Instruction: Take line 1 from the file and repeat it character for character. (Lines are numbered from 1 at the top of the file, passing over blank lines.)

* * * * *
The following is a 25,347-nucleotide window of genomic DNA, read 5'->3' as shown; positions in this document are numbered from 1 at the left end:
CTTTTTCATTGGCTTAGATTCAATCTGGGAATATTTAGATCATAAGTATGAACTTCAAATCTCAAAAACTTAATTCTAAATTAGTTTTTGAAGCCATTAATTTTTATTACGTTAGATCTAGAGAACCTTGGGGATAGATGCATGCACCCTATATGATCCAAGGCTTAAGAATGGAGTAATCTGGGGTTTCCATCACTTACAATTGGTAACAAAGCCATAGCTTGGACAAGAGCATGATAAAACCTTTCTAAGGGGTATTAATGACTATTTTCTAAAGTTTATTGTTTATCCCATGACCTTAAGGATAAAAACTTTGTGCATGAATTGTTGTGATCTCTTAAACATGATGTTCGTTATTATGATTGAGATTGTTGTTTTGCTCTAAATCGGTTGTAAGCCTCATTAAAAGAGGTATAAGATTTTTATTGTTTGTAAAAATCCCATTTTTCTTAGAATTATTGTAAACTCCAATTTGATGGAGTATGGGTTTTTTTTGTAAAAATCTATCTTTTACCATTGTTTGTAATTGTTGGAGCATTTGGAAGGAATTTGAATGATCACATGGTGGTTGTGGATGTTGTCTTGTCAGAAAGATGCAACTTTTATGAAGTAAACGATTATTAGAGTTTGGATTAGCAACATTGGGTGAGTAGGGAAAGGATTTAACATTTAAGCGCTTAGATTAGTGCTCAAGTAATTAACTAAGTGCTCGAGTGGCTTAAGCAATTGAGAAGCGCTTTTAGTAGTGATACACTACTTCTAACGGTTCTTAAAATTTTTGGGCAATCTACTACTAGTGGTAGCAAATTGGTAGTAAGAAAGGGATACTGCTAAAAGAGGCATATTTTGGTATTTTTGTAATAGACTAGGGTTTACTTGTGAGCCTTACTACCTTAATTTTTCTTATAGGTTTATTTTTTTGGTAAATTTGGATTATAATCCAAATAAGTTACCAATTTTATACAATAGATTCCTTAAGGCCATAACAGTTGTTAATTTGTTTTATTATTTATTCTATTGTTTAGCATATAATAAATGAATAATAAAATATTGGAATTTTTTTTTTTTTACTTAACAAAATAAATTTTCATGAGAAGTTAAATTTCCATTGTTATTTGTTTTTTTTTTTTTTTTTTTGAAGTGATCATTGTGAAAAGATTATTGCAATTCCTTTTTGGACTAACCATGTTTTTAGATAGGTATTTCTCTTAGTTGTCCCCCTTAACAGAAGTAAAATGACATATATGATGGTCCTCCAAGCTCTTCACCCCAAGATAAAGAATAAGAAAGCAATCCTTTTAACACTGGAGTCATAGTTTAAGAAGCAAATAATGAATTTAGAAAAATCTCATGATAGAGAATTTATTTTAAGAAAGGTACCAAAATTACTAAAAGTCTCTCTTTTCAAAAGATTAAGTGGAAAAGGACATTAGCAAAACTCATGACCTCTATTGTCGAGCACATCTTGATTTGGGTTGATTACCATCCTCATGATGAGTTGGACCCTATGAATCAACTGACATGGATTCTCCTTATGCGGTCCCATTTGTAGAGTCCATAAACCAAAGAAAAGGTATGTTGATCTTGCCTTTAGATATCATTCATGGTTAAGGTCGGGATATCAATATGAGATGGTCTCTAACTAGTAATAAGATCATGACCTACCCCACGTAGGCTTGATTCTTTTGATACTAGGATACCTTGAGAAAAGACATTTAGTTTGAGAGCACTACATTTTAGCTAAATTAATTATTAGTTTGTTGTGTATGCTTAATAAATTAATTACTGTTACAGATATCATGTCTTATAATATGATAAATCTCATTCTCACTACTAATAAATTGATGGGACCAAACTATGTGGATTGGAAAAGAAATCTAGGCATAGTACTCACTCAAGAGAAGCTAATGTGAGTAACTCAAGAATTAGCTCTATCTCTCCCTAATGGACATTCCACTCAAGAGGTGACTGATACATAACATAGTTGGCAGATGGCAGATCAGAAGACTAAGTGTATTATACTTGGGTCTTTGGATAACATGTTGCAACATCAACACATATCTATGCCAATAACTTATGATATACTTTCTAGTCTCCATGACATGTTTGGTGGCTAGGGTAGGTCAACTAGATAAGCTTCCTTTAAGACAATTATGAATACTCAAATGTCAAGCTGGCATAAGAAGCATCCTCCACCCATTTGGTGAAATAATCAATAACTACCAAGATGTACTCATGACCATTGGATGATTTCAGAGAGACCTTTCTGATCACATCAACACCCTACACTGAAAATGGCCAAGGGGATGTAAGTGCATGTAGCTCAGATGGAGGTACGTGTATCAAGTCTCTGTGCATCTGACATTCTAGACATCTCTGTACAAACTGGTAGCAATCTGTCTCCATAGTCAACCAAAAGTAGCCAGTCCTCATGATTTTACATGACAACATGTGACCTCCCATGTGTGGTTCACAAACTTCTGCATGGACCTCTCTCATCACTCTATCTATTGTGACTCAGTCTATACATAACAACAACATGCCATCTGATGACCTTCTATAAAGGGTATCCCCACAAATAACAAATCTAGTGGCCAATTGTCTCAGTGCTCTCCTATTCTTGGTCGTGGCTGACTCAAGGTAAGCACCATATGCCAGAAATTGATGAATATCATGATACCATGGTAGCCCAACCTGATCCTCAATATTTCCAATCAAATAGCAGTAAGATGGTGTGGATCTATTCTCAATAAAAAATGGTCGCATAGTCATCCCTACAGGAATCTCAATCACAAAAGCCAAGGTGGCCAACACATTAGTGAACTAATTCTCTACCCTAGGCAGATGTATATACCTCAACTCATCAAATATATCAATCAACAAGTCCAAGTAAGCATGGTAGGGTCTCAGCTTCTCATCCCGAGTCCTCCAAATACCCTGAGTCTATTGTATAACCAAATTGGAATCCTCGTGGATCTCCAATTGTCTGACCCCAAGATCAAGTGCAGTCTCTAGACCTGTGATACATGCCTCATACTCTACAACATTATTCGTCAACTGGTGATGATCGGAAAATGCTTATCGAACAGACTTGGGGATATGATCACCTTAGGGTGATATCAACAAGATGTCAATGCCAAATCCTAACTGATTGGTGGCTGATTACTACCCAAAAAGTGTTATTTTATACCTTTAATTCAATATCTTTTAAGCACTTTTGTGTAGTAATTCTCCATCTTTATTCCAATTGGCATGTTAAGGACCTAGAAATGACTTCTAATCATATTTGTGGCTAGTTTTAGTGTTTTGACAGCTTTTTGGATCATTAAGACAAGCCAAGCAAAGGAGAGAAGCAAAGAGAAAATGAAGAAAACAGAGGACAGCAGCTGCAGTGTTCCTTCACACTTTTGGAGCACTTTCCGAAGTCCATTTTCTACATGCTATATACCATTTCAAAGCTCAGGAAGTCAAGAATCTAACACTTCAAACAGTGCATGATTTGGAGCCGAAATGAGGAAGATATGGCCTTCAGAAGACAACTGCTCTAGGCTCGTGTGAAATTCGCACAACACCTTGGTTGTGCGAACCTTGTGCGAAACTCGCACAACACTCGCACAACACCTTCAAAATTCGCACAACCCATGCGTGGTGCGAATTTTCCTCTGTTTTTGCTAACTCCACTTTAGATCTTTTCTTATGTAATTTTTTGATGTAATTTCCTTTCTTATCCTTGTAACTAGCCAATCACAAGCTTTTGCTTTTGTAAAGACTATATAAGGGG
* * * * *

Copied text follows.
The following is a 25,347-nucleotide window of genomic DNA, read 5'->3' as shown; positions in this document are numbered from 1 at the left end: